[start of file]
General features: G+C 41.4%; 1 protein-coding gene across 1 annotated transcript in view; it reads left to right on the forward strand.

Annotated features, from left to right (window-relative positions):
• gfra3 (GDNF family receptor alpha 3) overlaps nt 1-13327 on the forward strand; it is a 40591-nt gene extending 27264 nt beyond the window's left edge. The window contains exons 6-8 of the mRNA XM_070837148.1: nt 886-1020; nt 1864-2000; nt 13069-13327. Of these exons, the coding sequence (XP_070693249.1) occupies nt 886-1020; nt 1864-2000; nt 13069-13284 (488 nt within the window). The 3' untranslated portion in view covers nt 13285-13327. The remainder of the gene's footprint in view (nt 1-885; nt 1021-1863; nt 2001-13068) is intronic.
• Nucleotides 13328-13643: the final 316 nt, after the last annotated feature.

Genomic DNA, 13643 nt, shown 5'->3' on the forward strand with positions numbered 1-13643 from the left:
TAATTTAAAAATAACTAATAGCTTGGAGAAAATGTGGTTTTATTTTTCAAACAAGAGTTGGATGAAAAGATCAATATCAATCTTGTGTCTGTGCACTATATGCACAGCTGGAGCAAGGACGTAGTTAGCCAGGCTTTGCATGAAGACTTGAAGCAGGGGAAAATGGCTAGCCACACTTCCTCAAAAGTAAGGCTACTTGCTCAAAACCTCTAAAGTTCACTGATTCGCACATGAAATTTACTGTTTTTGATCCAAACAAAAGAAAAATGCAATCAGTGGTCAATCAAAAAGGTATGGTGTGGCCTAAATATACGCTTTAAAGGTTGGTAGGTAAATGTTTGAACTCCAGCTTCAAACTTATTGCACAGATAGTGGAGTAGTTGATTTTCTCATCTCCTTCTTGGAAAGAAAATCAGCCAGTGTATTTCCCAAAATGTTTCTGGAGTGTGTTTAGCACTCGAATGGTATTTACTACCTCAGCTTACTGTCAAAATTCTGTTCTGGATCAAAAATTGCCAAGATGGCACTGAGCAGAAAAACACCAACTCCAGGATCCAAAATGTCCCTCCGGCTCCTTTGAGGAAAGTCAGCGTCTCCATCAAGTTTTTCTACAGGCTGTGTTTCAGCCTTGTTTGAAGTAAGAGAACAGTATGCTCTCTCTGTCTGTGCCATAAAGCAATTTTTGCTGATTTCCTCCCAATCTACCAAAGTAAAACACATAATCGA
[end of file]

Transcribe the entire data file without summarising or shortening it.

General features: G+C 41.4%; 1 protein-coding gene across 1 annotated transcript in view; it reads left to right on the forward strand.

Annotated features, from left to right (window-relative positions):
• gfra3 (GDNF family receptor alpha 3) overlaps nt 1-13327 on the forward strand; it is a 40591-nt gene extending 27264 nt beyond the window's left edge. The window contains exons 6-8 of the mRNA XM_070837148.1: nt 886-1020; nt 1864-2000; nt 13069-13327. Of these exons, the coding sequence (XP_070693249.1) occupies nt 886-1020; nt 1864-2000; nt 13069-13284 (488 nt within the window). The 3' untranslated portion in view covers nt 13285-13327. The remainder of the gene's footprint in view (nt 1-885; nt 1021-1863; nt 2001-13068) is intronic.
• Nucleotides 13328-13643: the final 316 nt, after the last annotated feature.

Genomic DNA, 13643 nt, shown 5'->3' on the forward strand with positions numbered 1-13643 from the left:
TAATTTAAAAATAACTAATAGCTTGGAGAAAATGTGGTTTTATTTTTCAAACAAGAGTTGGATGAAAAGATCAATATCAATCTTGTGTCTGTGCACTATATGCACAGCTGGAGCAAGGACGTAGTTAGCCAGGCTTTGCATGAAGACTTGAAGCAGGGGAAAATGGCTAGCCACACTTCCTCAAAAGTAAGGCTACTTGCTCAAAACCTCTAAAGTTCACTGATTCGCACATGAAATTTACTGTTTTTGATCCAAACAAAAGAAAAATGCAATCAGTGGTCAATCAAAAAGGTATGGTGTGGCCTAAATATACGCTTTAAAGGTTGGTAGGTAAATGTTTGAACTCCAGCTTCAAACTTATTGCACAGATAGTGGAGTAGTTGATTTTCTCATCTCCTTCTTGGAAAGAAAATCAGCCAGTGTATTTCCCAAAATGTTTCTGGAGTGTGTTTAGCACTCGAATGGTATTTACTACCTCAGCTTACTGTCAAAATTCTGTTCTGGATCAAAAATTGCCAAGATGGCACTGAGCAGAAAAACACCAACTCCAGGATCCAAAATGTCCCTCCGGCTCCTTTGAGGAAAGTCAGCGTCTCCATCAAGTTTTTCTACAGGCTGTGTTTCAGCCTTGTTTGAAGTAAGAGAACAGTATGCTCTCTCTGTCTGTGCCATAAAGCAATTTTTGCTGATTTCCTCCCAATCTACCAAAGTAAAACACATAATCGA